1. 2007 September 19 at 19:08

    For those who deny the days are 24 hours this needs explaining. And it is likely the proposed hermeneutic will be invoked because of a prior, extra-biblical commitment to an ancient earth.
    I don’t deny the days are 24 hours. I just don’t see why they are necessarily 24 hours.
    And God said, “Let there be light,” and there was light. And God saw that the light was good. And God separated the light from the darkness. God called the light “day(time),” and the darkness he called “night(time).” And there was evening and there was morning, one day. (Genesis 1:3-5)
    We understand that days are about 24 hours now because that is how long the earth requires to rotate once upon its axis, thereby having all of the earth experience a period of darkness and a period of light from the sun. But again, no sun, no moon, no stars (I had forgotten about the “no stars” the last time I commented) until day 4. We have light, but we don’t know what specifically is the source of that light. We aren’t told that. So until some time on day 4, we don’t have anything to tell us how long the days are. They may be 24 hours. They may be much longer than that. They may be much shorter than that. They may be of very different lengths. We don’t know. That is beyond the information God has given us.

  2. 2007 September 20 at 05:55

    But we do have God’s comments in Exodus.

    6 days you shall labor, and do all your work, but the 7th day is a Sabbath to the LORD your God…. For in 6 days the LORD made heaven and earth, the sea, and all that is in them, and rested on the 7th day.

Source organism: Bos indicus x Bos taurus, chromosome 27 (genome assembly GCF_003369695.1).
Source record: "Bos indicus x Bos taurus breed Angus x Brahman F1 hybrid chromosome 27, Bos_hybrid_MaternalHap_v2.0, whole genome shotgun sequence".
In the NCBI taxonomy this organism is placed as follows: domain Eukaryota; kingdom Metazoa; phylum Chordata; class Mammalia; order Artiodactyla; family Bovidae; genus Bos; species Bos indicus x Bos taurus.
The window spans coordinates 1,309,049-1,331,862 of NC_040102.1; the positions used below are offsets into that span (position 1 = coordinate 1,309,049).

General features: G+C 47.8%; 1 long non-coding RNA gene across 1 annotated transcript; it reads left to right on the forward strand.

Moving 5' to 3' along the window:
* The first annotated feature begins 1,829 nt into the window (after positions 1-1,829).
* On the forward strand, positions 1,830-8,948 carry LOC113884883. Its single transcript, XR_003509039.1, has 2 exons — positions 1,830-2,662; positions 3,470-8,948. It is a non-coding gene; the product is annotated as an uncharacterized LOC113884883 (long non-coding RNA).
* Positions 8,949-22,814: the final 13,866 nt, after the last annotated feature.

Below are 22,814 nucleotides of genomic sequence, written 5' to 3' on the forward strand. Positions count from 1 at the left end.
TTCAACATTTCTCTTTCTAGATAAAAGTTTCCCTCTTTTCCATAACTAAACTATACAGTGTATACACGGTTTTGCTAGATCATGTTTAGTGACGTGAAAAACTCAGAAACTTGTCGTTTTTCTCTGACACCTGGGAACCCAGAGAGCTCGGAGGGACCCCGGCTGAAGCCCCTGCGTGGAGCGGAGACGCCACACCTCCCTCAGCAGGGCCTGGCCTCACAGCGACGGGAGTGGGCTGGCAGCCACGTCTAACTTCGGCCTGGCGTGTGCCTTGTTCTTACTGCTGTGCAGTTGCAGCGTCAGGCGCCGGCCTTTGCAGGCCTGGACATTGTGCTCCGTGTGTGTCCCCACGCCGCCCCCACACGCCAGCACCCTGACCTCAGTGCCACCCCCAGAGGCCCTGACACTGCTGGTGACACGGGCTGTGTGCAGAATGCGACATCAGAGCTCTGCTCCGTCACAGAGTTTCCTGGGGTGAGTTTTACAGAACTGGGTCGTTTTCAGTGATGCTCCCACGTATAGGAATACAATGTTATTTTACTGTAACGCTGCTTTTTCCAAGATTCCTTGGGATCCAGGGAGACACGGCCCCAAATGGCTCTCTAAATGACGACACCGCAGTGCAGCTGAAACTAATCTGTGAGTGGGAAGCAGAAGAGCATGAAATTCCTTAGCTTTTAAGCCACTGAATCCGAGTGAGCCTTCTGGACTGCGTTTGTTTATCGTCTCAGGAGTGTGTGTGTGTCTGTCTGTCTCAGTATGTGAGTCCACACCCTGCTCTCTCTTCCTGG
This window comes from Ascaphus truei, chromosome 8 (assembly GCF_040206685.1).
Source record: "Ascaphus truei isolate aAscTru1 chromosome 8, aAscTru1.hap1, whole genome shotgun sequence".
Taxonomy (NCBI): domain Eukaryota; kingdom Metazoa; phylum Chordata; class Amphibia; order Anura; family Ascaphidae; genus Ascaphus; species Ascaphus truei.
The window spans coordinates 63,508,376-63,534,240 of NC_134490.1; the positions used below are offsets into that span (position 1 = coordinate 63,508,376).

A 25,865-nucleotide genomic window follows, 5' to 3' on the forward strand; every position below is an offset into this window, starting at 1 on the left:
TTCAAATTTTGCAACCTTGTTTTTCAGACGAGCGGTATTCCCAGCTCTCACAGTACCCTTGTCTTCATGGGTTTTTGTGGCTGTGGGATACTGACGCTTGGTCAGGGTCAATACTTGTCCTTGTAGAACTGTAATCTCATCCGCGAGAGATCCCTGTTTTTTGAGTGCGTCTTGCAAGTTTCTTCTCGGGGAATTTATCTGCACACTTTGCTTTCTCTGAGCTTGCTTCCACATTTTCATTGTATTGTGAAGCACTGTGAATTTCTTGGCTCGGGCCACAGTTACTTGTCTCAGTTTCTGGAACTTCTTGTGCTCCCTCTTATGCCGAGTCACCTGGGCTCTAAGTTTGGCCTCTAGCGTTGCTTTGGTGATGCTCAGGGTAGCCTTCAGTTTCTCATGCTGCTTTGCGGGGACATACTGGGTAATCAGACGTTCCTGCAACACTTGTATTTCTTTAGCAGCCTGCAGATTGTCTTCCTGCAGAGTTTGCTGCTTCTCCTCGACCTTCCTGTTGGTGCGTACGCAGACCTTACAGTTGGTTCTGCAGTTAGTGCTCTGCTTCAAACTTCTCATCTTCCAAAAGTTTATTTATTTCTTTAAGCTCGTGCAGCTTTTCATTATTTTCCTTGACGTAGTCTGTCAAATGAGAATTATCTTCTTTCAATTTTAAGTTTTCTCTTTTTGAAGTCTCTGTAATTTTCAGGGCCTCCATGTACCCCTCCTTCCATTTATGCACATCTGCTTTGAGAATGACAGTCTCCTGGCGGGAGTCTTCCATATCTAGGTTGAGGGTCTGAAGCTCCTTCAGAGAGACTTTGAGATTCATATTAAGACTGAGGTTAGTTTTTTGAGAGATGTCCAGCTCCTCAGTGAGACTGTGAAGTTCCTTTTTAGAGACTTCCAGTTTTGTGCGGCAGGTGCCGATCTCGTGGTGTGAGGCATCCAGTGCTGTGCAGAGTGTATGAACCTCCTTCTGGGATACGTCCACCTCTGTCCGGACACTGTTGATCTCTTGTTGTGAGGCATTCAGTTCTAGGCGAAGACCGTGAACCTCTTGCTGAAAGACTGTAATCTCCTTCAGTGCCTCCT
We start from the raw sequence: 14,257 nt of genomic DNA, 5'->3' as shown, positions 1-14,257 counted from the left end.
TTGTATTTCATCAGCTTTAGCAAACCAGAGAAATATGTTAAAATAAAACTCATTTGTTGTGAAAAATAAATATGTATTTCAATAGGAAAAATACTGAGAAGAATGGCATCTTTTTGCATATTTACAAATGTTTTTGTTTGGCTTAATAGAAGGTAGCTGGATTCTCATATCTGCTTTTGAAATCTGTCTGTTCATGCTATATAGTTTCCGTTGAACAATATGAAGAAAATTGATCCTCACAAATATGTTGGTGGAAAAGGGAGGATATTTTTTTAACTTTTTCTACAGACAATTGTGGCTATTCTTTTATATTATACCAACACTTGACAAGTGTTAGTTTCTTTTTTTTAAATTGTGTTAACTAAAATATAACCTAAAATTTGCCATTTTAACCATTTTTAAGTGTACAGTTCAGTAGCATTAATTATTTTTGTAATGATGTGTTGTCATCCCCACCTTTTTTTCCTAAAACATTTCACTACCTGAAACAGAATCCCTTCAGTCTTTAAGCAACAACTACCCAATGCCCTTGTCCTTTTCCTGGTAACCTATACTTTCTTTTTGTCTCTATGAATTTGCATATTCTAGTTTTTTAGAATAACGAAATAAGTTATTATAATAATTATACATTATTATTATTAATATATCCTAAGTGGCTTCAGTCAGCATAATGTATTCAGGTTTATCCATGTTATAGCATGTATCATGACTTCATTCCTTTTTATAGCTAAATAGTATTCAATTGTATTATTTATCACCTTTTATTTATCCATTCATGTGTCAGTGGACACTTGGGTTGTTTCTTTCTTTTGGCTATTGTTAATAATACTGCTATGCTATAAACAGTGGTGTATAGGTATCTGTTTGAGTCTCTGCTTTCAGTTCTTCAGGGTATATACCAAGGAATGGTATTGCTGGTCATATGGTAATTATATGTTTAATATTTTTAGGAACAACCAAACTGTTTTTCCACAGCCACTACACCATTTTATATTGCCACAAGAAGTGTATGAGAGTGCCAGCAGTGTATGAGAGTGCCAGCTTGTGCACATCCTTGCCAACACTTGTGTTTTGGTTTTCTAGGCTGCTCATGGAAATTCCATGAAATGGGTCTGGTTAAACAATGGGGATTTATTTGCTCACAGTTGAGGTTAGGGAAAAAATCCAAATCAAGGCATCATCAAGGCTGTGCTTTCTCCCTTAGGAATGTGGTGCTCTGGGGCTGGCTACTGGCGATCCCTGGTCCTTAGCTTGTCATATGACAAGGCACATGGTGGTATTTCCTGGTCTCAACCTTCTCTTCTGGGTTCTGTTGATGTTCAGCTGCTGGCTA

3. 2007 September 20 at 16:55

    But a day is still defined in Genesis as a period of darkness followed by a period of light.
    “And there was evening and there was morning.”
    Without the sun, moon, and stars, how long is a day?

  4. anomalous
    2007 September 22 at 07:20

    Also, the days did not have to be consecutive. The 2nd day could have been many days or eons after the 1st day and still be called the 2nd day as it was the 2nd day of the active creation process.
    I’ll create something today. Then, an eon later, I think I’ll create something else on this, the 2nd day of creating.

  5. 2007 September 22 at 07:37

    anomalous,
    except the waw consecutive means that they are sequential without a gap. The parallel in Exodus also shows they are consecutive without a gap.

  6. 2007 September 22 at 07:44

    For the sake of the argument I will concede these 2 points. So we have day 1 lasting 10 minutes, day 2 10 million years and day 3 a year with days 4 thru 6 lasting 24 hours. We also have a gap of 1 million years between each day except day 6 to 7 because Adam was created on day 6 and lived 930 years.
    Granting this unlikely scenario how does this help us with the secular timeframe for the origin of the earth and the universe?

  7. anomalous
    2007 September 22 at 08:29

    I didn’t raise the point to defend the secular point of view or to refute the traditional 6 day view.
    I just think that there are many ways to interpret the words.
    Too rigid an interpretation can be wrong and also give fuel to critics and enemies of the word.

  8. 2007 September 23 at 22:25

    I’m basically with Anomalous. (But I don’t really go for the gap thing.)